Where, how and what will you do this Mental Health Week?
WITH two sell-out major events, and buzzing traffic across the socials and website, we are very excited to bring you Mental Health Week in 2022.
Nearly 500 people will attend the Opening Ceremony tomorrow afternoon at Luna Cinemas to watch the Perth film premiere of Pieces, directed by Martin Wilson.
The University Club of WA Breakfast by the Bay event on 12 October sold out at 220 people in record timing of one week - proving just how popular the theme is for this year, with academics and experts talking to 'Where we live, how we live, what we've lived.'
On World Mental Health Day on 10 October, the Western Australian Association for Mental Health (WAAMH) will announce the finalists across nine categories for the WA Mental Health Awards.
Understanding how the mind, body and environment intersect is essential to looking after our overall mental health and wellbeing.
WAAMH chief executive officer Taryn Harvey said the physical health of our bodies and the environmental health of our planet and local environments shape and influence our mental health.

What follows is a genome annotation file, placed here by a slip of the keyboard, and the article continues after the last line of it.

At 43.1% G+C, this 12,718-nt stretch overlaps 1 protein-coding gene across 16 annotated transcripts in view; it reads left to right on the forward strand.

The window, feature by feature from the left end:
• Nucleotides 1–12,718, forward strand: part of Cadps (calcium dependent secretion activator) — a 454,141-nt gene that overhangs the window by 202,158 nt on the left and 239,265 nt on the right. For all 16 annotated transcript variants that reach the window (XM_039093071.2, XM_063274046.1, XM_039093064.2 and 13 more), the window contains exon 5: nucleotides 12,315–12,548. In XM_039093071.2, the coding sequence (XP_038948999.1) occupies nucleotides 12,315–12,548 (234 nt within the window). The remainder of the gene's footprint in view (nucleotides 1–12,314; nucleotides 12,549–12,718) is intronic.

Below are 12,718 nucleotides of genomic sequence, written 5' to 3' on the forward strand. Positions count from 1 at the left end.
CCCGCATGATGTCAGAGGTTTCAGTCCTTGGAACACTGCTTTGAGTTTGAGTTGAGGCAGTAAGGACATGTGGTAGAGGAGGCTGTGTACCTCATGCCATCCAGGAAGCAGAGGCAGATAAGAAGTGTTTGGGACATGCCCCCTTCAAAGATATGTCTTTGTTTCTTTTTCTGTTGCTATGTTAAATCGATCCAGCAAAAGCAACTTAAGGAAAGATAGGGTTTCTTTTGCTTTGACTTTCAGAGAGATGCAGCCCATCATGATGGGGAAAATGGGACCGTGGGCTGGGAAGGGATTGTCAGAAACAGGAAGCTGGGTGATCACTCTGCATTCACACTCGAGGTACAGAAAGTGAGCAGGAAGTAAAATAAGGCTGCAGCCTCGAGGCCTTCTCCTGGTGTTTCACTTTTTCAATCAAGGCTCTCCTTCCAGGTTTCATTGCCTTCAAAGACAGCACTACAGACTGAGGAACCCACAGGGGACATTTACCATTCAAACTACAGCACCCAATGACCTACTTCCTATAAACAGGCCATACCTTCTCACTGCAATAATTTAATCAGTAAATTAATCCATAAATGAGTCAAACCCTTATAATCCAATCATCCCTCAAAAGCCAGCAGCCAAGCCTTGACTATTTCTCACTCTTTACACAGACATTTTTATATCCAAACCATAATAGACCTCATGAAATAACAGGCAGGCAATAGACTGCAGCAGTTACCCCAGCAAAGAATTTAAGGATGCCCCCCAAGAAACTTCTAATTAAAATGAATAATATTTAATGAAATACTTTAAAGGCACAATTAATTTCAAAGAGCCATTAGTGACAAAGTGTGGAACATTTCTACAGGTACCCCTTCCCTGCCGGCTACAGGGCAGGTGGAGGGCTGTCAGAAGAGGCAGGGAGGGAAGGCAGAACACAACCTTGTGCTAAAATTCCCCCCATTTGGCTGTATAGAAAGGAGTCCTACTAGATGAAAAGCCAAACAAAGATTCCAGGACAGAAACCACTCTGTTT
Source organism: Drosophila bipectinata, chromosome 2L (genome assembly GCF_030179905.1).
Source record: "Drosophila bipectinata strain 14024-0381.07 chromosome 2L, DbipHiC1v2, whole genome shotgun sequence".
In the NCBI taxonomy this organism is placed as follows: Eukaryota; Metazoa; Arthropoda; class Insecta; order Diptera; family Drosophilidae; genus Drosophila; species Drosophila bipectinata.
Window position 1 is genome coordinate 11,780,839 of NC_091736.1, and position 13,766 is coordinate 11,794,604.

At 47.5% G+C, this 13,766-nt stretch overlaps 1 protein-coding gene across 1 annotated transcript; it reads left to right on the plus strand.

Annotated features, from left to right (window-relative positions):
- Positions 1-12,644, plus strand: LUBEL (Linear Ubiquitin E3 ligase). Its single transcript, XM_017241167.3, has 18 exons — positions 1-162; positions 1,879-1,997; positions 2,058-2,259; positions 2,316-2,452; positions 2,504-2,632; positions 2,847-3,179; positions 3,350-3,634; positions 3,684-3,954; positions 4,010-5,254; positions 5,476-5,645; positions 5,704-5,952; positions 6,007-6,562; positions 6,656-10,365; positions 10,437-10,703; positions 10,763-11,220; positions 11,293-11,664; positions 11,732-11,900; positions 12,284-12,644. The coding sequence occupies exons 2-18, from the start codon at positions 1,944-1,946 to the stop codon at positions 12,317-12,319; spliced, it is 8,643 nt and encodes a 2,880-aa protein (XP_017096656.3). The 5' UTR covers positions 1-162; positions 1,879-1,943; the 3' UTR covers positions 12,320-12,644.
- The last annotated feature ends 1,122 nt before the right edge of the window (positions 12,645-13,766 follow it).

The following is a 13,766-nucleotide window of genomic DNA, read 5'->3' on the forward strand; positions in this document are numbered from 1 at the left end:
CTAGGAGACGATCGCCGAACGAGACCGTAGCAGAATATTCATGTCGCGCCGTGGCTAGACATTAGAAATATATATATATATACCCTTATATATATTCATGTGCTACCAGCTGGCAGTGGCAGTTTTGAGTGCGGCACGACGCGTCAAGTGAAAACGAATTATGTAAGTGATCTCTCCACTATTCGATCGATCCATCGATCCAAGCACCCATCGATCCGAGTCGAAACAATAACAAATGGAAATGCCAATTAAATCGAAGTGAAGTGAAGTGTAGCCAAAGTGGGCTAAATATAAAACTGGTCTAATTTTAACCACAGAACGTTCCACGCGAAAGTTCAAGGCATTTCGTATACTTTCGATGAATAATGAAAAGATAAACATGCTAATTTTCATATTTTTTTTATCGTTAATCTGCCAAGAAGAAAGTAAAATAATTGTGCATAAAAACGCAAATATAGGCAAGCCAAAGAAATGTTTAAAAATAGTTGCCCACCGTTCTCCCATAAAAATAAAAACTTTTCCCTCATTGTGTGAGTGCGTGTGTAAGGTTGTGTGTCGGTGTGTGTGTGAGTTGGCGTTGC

"The nutrition we consume, movement of our bodies, the health of the planet and quality of our housing and neighbourhoods all play a part in building health communities and individuals," Ms Harvey said.
"Our bodies keep a physical store of what we experience in life, with toxic stress and traumatic incidents a major impact and rapidly emerging field to explore and understand.
"It's important to encourage a trauma-informed lens in trying to understand challenging behaviours, intrusive thoughts and reactions.
"Learning how to process, heal and grow from negative experiences shapes our resilience, access to new opportunities, coping skills, strong connections and relationships, and quality of life."
WA Mental Health Week has been coordinated by the peak body for community mental health, the Western Australian Association for Mental Health for more than 50 years, with support from the WA Mental Health Commission in more recent years to ensure its far-reaching success.
Normally around 100,000 people State-wide connect with Mental Health Week in some way either by sharing digital information, hosting a workplace, school, sector or community event or applying for a grant.
This year WAAMH distributed $50,000 worth of grants towards events; sporting and musical equipment; mental health education courses; and relaxation and social outings for people with lived experience.